Always be Prepared – Your Safety is Your ResponsibilityBring a spare paddle, a throw line, and a first aid kit.Be aware of river conditions. Call the Upper Delaware River Hotline at 845 252-7100. This recorded message is available 24 hours a day and is updated daily during the boating season. It provides the river height, air and water temperatures, boating conditions and general river safety information. Be aware of upstream releases and sudden changes in water depth and speed.Be ready for changing weather and cold water. Have rain gear. To protect against hypothermia, have clothing made of wool, polypropylene, high-performance fleece, or a wet suit. Immersion hypothermia is the numbing effect that cold water has on the body. Hypothermia is possible whenever the water temperature falls below 70°. Loss of body heat is 25 times greater in cold water than in air of the same temperature.Always tell someone where you are going and when you expect to return. Arrange drop off and pick up points before you leave. Leave emergency phone numbers and vehicle description and tag numbers with someone who can report that you are overdue.Use Proper Boating Techniques.Kneel when canoeing in rapids to keep your weight low. This helps avoid capsizing. In rapids, aim for the downstream “V”.Paddle on opposite sides of the canoe.Hold onto your paddle, not the boat. Paddle around eel weirs Avoid these large, “V”-shaped wooden and rock traps, usually constructed by late summer. Always be courteous on the river You may encounter a variety of river users on your trip. Please respect their rights and act responsibly and ethically.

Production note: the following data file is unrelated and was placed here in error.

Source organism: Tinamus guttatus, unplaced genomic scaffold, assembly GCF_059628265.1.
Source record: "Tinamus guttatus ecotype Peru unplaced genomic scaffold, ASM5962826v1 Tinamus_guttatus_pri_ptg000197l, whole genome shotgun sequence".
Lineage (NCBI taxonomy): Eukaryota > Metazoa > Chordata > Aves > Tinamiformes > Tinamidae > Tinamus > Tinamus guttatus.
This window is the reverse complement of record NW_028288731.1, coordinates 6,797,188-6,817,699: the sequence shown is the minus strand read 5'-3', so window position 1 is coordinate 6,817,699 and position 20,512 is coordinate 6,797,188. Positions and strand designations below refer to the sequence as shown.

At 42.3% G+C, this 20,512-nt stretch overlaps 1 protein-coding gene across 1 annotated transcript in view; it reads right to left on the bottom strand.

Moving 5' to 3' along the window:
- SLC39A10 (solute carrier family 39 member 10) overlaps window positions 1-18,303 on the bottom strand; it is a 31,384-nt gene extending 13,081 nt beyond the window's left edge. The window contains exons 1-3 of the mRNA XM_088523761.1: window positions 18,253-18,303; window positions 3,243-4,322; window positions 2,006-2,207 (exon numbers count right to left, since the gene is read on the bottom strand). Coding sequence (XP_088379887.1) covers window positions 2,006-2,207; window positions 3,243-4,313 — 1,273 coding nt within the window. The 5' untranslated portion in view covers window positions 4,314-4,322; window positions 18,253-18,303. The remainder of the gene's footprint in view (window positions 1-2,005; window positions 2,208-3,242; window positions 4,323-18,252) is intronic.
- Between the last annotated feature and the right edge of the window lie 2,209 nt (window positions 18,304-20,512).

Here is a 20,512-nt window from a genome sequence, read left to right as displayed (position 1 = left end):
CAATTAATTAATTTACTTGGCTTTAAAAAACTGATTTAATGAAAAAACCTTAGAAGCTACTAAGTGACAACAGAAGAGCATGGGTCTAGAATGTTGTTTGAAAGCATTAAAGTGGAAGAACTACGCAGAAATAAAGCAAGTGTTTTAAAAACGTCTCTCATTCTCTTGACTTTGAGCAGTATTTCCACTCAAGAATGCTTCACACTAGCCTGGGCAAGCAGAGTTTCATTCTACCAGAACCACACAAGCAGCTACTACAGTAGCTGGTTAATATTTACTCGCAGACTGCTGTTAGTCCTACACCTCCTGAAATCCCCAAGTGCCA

If You Capsize…Don’t panic. Stay upstream of the boat so it does not pin you against a rock.Don’t attempt to stand in rapids. Get on your back and keep your feet up and pointed downstream to push off obstacles.Never swim against the current. Backstroke and let the current naturally take you to shore. Never try to stand in rapids. Your foot could become trapped between submerged rocks. The current can be strong enough to push you over and hold you under even if you are wearing a life jacket.Swimming SafetyThere are no designated or life-guarded swimming areas on the Upper Delaware River, swimming is not recommended! Wear a life jacket and appropriate footwear while swimming, wading, or floating. Do not jump or dive from cliffs, rocks, or bridges into the river; the water may be shallow and objects can be submerged. Rivers are constantly changing, especially with high water. Rocks can show up in a places they never were before.Never attempt to swim across the river. Even the strongest swimmers can become fatigued. A large number of drownings occur this way.Emergency Contact Numbers: If you have questions or need assistance, look for National Park Service rangers or volunteers, who are there to help.In an emergency call 911.Port Jervis Police Department- 845-856-5101National Park Service 24 Hour Dispatch: 570 426-2457